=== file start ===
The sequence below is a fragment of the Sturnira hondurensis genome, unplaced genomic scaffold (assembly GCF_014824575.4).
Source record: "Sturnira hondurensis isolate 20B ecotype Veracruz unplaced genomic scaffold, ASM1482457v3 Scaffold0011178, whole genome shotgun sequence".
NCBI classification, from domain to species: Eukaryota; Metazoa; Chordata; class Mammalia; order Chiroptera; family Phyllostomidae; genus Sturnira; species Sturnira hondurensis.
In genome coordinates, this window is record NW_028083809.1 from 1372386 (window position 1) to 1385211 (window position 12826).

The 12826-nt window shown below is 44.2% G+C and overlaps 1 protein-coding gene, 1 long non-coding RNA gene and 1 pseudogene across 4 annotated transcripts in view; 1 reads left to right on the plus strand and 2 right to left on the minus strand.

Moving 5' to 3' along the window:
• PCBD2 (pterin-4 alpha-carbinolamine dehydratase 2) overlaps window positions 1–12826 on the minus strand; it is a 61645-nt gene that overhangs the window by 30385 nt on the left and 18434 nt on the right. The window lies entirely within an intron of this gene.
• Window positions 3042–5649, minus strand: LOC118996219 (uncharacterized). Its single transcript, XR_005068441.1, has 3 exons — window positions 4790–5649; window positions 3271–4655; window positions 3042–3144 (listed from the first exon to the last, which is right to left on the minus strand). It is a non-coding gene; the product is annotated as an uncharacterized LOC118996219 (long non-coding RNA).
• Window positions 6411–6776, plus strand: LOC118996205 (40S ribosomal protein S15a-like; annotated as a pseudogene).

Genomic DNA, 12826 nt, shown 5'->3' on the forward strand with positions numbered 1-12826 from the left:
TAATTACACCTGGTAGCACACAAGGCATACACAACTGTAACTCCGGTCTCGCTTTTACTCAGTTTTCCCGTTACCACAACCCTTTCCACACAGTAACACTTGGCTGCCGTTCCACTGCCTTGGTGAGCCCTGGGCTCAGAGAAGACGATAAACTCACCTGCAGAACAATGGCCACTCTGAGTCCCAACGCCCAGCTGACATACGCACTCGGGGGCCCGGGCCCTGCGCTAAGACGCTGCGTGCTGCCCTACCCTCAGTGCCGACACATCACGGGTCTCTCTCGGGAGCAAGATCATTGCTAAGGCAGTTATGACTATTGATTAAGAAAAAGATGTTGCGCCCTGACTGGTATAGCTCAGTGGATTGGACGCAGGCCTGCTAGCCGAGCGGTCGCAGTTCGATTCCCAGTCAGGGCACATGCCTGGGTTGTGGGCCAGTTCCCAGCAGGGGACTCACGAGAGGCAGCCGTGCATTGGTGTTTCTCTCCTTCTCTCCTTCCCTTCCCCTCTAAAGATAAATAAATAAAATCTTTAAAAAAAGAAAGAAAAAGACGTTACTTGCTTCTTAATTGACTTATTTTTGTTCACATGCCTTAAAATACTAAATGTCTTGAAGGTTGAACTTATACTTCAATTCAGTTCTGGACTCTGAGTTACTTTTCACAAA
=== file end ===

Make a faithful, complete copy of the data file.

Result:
The sequence below is a fragment of the Sturnira hondurensis genome, unplaced genomic scaffold (assembly GCF_014824575.4).
Source record: "Sturnira hondurensis isolate 20B ecotype Veracruz unplaced genomic scaffold, ASM1482457v3 Scaffold0011178, whole genome shotgun sequence".
NCBI classification, from domain to species: Eukaryota; Metazoa; Chordata; class Mammalia; order Chiroptera; family Phyllostomidae; genus Sturnira; species Sturnira hondurensis.
In genome coordinates, this window is record NW_028083809.1 from 1372386 (window position 1) to 1385211 (window position 12826).

The 12826-nt window shown below is 44.2% G+C and overlaps 1 protein-coding gene, 1 long non-coding RNA gene and 1 pseudogene across 4 annotated transcripts in view; 1 reads left to right on the plus strand and 2 right to left on the minus strand.

Moving 5' to 3' along the window:
• PCBD2 (pterin-4 alpha-carbinolamine dehydratase 2) overlaps window positions 1–12826 on the minus strand; it is a 61645-nt gene that overhangs the window by 30385 nt on the left and 18434 nt on the right. The window lies entirely within an intron of this gene.
• Window positions 3042–5649, minus strand: LOC118996219 (uncharacterized). Its single transcript, XR_005068441.1, has 3 exons — window positions 4790–5649; window positions 3271–4655; window positions 3042–3144 (listed from the first exon to the last, which is right to left on the minus strand). It is a non-coding gene; the product is annotated as an uncharacterized LOC118996219 (long non-coding RNA).
• Window positions 6411–6776, plus strand: LOC118996205 (40S ribosomal protein S15a-like; annotated as a pseudogene).

Genomic DNA, 12826 nt, shown 5'->3' on the forward strand with positions numbered 1-12826 from the left:
TAATTACACCTGGTAGCACACAAGGCATACACAACTGTAACTCCGGTCTCGCTTTTACTCAGTTTTCCCGTTACCACAACCCTTTCCACACAGTAACACTTGGCTGCCGTTCCACTGCCTTGGTGAGCCCTGGGCTCAGAGAAGACGATAAACTCACCTGCAGAACAATGGCCACTCTGAGTCCCAACGCCCAGCTGACATACGCACTCGGGGGCCCGGGCCCTGCGCTAAGACGCTGCGTGCTGCCCTACCCTCAGTGCCGACACATCACGGGTCTCTCTCGGGAGCAAGATCATTGCTAAGGCAGTTATGACTATTGATTAAGAAAAAGATGTTGCGCCCTGACTGGTATAGCTCAGTGGATTGGACGCAGGCCTGCTAGCCGAGCGGTCGCAGTTCGATTCCCAGTCAGGGCACATGCCTGGGTTGTGGGCCAGTTCCCAGCAGGGGACTCACGAGAGGCAGCCGTGCATTGGTGTTTCTCTCCTTCTCTCCTTCCCTTCCCCTCTAAAGATAAATAAATAAAATCTTTAAAAAAAGAAAGAAAAAGACGTTACTTGCTTCTTAATTGACTTATTTTTGTTCACATGCCTTAAAATACTAAATGTCTTGAAGGTTGAACTTATACTTCAATTCAGTTCTGGACTCTGAGTTACTTTTCACAAA